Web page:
The advertising industry revolves around creating commercial messages urging the purchase of new or improved products or services in a variety of media: print, online, digital, television, radio, and outdoor. Because as consumers we need and want to be informed, this feature of advertising is to the good. Yet some advertising is intended to lead to the purchase of goods and services we do not need. Some ads may make claims containing only the thinnest slice of truth or exaggerate and distort what the goods and services can actually deliver. All these tactics raise serious ethical concerns that we will consider here.
The Rise of Social Media
Relevant to any discussion of the influence and ethics of advertising is the emergence and dominance of social media, which now serve as the format within which many people most often encounter ads. Kelly Jensen, a digital-marketing consultant, observed that we inhabit a “Digital Era” in which “the internet is arguably the single most influential factor of our culture—transforming the way we view communication, relationships, and even ourselves. Social media platforms have evolved to symbolize the status of both individuals and businesses alike. . . Today, using social media to create brand awareness, drive revenue, engage current customers, and attract new ones isn’t optional anymore. Now it is an absolute ‘must.’”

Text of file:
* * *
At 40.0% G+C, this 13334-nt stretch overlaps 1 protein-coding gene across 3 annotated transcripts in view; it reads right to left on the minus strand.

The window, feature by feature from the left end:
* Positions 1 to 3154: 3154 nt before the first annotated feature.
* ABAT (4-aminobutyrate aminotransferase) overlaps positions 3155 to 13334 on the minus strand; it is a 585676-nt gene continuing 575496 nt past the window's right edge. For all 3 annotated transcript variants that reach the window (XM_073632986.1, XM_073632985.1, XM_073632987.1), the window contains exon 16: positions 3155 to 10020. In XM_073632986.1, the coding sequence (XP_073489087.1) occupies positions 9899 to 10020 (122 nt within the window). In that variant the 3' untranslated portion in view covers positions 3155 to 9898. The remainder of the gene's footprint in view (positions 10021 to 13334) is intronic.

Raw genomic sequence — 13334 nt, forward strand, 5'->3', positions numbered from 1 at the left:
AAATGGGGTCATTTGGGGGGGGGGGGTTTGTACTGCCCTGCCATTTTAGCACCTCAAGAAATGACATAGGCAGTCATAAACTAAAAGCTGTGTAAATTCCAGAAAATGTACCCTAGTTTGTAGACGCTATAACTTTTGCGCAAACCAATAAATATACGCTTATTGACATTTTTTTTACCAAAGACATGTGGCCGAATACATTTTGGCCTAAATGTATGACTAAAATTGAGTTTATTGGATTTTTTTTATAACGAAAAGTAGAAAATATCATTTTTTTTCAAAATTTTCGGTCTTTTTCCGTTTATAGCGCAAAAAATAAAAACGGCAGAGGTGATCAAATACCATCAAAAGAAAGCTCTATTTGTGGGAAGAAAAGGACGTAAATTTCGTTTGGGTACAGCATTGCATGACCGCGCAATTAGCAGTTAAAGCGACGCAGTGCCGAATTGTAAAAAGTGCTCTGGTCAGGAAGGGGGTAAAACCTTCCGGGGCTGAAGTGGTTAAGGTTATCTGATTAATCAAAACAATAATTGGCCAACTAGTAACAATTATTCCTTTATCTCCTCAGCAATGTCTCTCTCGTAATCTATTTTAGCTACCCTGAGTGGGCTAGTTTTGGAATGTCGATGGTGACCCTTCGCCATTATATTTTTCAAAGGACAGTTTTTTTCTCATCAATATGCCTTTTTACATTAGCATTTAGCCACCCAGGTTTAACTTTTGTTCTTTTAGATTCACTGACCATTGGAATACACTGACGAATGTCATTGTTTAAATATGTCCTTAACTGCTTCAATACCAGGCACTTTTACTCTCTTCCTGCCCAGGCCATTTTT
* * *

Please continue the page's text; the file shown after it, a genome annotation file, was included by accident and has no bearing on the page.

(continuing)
These are bold claims—as are the claims of some advertising—but Jensen argues convincingly that social media platforms reach many consumers, especially younger ones, who simply cannot be captured by conventional advertising schemes. For those who derive most of the significant information that shapes their lives solely through electronic sources, nothing other than social media–based appeals stands much chance of influencing their purchasing decisions.